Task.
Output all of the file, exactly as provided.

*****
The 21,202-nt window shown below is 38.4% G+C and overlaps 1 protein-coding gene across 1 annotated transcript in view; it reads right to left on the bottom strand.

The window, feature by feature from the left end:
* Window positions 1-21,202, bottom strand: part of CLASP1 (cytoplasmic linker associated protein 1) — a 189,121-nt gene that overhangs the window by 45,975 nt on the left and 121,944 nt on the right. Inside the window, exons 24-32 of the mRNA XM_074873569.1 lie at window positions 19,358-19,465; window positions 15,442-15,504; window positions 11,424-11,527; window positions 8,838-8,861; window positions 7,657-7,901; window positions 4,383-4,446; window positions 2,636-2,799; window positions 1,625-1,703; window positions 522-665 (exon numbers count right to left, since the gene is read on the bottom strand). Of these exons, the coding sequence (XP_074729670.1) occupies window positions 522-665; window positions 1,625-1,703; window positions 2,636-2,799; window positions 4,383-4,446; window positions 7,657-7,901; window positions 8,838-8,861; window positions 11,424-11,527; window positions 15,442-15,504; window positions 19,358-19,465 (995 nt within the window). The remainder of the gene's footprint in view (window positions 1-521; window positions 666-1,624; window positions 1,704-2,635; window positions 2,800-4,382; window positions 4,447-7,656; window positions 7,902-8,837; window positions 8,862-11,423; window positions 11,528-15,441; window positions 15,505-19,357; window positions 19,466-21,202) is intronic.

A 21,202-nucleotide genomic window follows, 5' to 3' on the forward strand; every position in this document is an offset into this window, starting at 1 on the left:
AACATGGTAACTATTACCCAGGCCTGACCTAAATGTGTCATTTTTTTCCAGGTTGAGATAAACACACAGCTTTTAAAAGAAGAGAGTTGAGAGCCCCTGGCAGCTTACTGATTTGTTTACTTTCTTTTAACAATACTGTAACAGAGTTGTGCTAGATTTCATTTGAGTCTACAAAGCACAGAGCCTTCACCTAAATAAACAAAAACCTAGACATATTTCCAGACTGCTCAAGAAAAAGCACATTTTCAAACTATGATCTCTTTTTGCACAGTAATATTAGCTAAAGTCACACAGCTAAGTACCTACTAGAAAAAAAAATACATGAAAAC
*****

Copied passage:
The 21,202-nt window shown below is 38.4% G+C and overlaps 1 protein-coding gene across 1 annotated transcript in view; it reads right to left on the bottom strand.

The window, feature by feature from the left end:
* Window positions 1-21,202, bottom strand: part of CLASP1 (cytoplasmic linker associated protein 1) — a 189,121-nt gene that overhangs the window by 45,975 nt on the left and 121,944 nt on the right. Inside the window, exons 24-32 of the mRNA XM_074873569.1 lie at window positions 19,358-19,465; window positions 15,442-15,504; window positions 11,424-11,527; window positions 8,838-8,861; window positions 7,657-7,901; window positions 4,383-4,446; window positions 2,636-2,799; window positions 1,625-1,703; window positions 522-665 (exon numbers count right to left, since the gene is read on the bottom strand). Of these exons, the coding sequence (XP_074729670.1) occupies window positions 522-665; window positions 1,625-1,703; window positions 2,636-2,799; window positions 4,383-4,446; window positions 7,657-7,901; window positions 8,838-8,861; window positions 11,424-11,527; window positions 15,442-15,504; window positions 19,358-19,465 (995 nt within the window). The remainder of the gene's footprint in view (window positions 1-521; window positions 666-1,624; window positions 1,704-2,635; window positions 2,800-4,382; window positions 4,447-7,656; window positions 7,902-8,837; window positions 8,862-11,423; window positions 11,528-15,441; window positions 15,505-19,357; window positions 19,466-21,202) is intronic.

A 21,202-nucleotide genomic window follows, 5' to 3' on the forward strand; every position in this document is an offset into this window, starting at 1 on the left:
AACATGGTAACTATTACCCAGGCCTGACCTAAATGTGTCATTTTTTTCCAGGTTGAGATAAACACACAGCTTTTAAAAGAAGAGAGTTGAGAGCCCCTGGCAGCTTACTGATTTGTTTACTTTCTTTTAACAATACTGTAACAGAGTTGTGCTAGATTTCATTTGAGTCTACAAAGCACAGAGCCTTCACCTAAATAAACAAAAACCTAGACATATTTCCAGACTGCTCAAGAAAAAGCACATTTTCAAACTATGATCTCTTTTTGCACAGTAATATTAGCTAAAGTCACACAGCTAAGTACCTACTAGAAAAAAAAATACATGAAAAC